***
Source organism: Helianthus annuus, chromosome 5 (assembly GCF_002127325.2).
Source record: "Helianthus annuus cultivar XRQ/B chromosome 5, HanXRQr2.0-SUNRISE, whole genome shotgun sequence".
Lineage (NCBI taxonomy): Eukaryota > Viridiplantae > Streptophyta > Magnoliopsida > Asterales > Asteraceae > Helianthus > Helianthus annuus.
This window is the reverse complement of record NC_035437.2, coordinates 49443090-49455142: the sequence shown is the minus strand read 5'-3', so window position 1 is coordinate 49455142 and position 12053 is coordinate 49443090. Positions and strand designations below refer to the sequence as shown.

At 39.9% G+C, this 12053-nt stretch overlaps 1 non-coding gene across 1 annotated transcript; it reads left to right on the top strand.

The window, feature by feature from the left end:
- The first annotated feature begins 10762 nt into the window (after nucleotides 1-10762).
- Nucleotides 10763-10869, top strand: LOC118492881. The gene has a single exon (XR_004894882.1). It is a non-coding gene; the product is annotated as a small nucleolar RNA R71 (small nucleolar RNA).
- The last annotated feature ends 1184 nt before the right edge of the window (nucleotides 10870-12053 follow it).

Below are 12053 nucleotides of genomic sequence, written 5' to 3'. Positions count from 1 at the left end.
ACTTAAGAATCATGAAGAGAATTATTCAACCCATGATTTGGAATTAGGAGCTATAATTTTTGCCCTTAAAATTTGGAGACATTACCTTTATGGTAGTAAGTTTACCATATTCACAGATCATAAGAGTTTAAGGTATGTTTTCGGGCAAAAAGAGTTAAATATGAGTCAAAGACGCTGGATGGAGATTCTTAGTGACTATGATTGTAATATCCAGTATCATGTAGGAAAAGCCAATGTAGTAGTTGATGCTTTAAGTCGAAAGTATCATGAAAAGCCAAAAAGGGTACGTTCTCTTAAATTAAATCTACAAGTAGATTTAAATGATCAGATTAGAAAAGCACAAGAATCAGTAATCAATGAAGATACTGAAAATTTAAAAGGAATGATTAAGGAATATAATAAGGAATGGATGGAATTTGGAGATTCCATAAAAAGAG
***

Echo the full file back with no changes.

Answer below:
Source organism: Helianthus annuus, chromosome 5 (assembly GCF_002127325.2).
Source record: "Helianthus annuus cultivar XRQ/B chromosome 5, HanXRQr2.0-SUNRISE, whole genome shotgun sequence".
Lineage (NCBI taxonomy): Eukaryota > Viridiplantae > Streptophyta > Magnoliopsida > Asterales > Asteraceae > Helianthus > Helianthus annuus.
This window is the reverse complement of record NC_035437.2, coordinates 49443090-49455142: the sequence shown is the minus strand read 5'-3', so window position 1 is coordinate 49455142 and position 12053 is coordinate 49443090. Positions and strand designations below refer to the sequence as shown.

At 39.9% G+C, this 12053-nt stretch overlaps 1 non-coding gene across 1 annotated transcript; it reads left to right on the top strand.

The window, feature by feature from the left end:
- The first annotated feature begins 10762 nt into the window (after nucleotides 1-10762).
- Nucleotides 10763-10869, top strand: LOC118492881. The gene has a single exon (XR_004894882.1). It is a non-coding gene; the product is annotated as a small nucleolar RNA R71 (small nucleolar RNA).
- The last annotated feature ends 1184 nt before the right edge of the window (nucleotides 10870-12053 follow it).

Below are 12053 nucleotides of genomic sequence, written 5' to 3'. Positions count from 1 at the left end.
ACTTAAGAATCATGAAGAGAATTATTCAACCCATGATTTGGAATTAGGAGCTATAATTTTTGCCCTTAAAATTTGGAGACATTACCTTTATGGTAGTAAGTTTACCATATTCACAGATCATAAGAGTTTAAGGTATGTTTTCGGGCAAAAAGAGTTAAATATGAGTCAAAGACGCTGGATGGAGATTCTTAGTGACTATGATTGTAATATCCAGTATCATGTAGGAAAAGCCAATGTAGTAGTTGATGCTTTAAGTCGAAAGTATCATGAAAAGCCAAAAAGGGTACGTTCTCTTAAATTAAATCTACAAGTAGATTTAAATGATCAGATTAGAAAAGCACAAGAATCAGTAATCAATGAAGATACTGAAAATTTAAAAGGAATGATTAAGGAATATAATAAGGAATGGATGGAATTTGGAGATTCCATAAAAAGAG